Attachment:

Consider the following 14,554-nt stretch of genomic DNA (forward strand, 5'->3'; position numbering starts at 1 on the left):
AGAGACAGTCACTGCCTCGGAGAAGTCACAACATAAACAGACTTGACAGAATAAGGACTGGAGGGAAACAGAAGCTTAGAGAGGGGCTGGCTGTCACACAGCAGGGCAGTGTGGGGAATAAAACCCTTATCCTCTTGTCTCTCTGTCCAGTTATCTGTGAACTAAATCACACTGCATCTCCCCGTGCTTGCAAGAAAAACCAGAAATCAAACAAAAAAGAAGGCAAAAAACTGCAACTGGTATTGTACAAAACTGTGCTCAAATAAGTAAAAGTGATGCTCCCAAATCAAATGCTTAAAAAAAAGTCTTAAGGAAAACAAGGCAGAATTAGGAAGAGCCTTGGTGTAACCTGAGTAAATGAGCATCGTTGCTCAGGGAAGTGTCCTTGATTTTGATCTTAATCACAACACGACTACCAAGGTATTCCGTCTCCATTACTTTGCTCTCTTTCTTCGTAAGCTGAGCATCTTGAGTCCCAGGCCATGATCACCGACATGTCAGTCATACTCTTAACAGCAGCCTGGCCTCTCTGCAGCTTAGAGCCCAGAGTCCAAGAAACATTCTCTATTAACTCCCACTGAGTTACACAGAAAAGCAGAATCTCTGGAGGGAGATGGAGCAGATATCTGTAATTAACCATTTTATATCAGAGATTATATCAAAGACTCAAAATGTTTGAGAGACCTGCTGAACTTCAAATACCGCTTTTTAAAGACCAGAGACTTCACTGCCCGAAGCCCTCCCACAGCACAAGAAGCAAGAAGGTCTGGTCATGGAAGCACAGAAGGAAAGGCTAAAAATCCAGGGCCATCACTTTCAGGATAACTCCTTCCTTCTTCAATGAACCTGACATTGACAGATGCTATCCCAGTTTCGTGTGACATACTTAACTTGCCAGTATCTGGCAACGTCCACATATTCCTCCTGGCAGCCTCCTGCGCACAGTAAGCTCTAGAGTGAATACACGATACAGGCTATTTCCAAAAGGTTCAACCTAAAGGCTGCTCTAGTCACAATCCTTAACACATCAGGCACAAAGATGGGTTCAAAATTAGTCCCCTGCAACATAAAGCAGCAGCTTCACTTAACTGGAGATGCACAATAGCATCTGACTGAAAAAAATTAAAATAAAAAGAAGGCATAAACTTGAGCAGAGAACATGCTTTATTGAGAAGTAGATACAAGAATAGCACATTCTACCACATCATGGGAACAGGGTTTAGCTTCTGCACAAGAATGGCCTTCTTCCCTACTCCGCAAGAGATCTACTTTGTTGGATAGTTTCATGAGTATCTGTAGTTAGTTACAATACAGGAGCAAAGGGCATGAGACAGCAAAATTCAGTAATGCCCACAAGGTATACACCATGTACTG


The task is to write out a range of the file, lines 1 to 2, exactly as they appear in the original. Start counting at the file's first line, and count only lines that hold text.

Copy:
Consider the following 14,554-nt stretch of genomic DNA (forward strand, 5'->3'; position numbering starts at 1 on the left):
AGAGACAGTCACTGCCTCGGAGAAGTCACAACATAAACAGACTTGACAGAATAAGGACTGGAGGGAAACAGAAGCTTAGAGAGGGGCTGGCTGTCACACAGCAGGGCAGTGTGGGGAATAAAACCCTTATCCTCTTGTCTCTCTGTCCAGTTATCTGTGAACTAAATCACACTGCATCTCCCCGTGCTTGCAAGAAAAACCAGAAATCAAACAAAAAAGAAGGCAAAAAACTGCAACTGGTATTGTACAAAACTGTGCTCAAATAAGTAAAAGTGATGCTCCCAAATCAAATGCTTAAAAAAAAGTCTTAAGGAAAACAAGGCAGAATTAGGAAGAGCCTTGGTGTAACCTGAGTAAATGAGCATCGTTGCTCAGGGAAGTGTCCTTGATTTTGATCTTAATCACAACACGACTACCAAGGTATTCCGTCTCCATTACTTTGCTCTCTTTCTTCGTAAGCTGAGCATCTTGAGTCCCAGGCCATGATCACCGACATGTCAGTCATACTCTTAACAGCAGCCTGGCCTCTCTGCAGCTTAGAGCCCAGAGTCCAAGAAACATTCTCTATTAACTCCCACTGAGTTACACAGAAAAGCAGAATCTCTGGAGGGAGATGGAGCAGATATCTGTAATTAACCATTTTATATCAGAGATTATATCAAAGACTCAAAATGTTTGAGAGACCTGCTGAACTTCAAATACCGCTTTTTAAAGACCAGAGACTTCACTGCCCGAAGCCCTCCCACAGCACAAGAAGCAAGAAGGTCTGGTCATGGAAGCACAGAAGGAAAGGCTAAAAATCCAGGGCCATCACTTTCAGGATAACTCCTTCCTTCTTCAATGAACCTGACATTGACAGATGCTATCCCAGTTTCGTGTGACATACTTAACTTGCCAGTATCTGGCAACGTCCACATATTCCTCCTGGCAGCCTCCTGCGCACAGTAAGCTCTAGAGTGAATACACGATACAGGCTATTTCCAAAAGGTTCAACCTAAAGGCTGCTCTAGTCACAATCCTTAACACATCAGGCACAAAGATGGGTTCAAAATTAGTCCCCTGCAACATAAAGCAGCAGCTTCACTTAACTGGAGATGCACAATAGCATCTGACTGAAAAAAATTAAAATAAAAAGAAGGCATAAACTTGAGCAGAGAACATGCTTTATTGAGAAGTAGATACAAGAATAGCACATTCTACCACATCATGGGAACAGGGTTTAGCTTCTGCACAAGAATGGCCTTCTTCCCTACTCCGCAAGAGATCTACTTTGTTGGATAGTTTCATGAGTATCTGTAGTTAGTTACAATACAGGAGCAAAGGGCATGAGACAGCAAAATTCAGTAATGCCCACAAGGTATACACCATGTACTG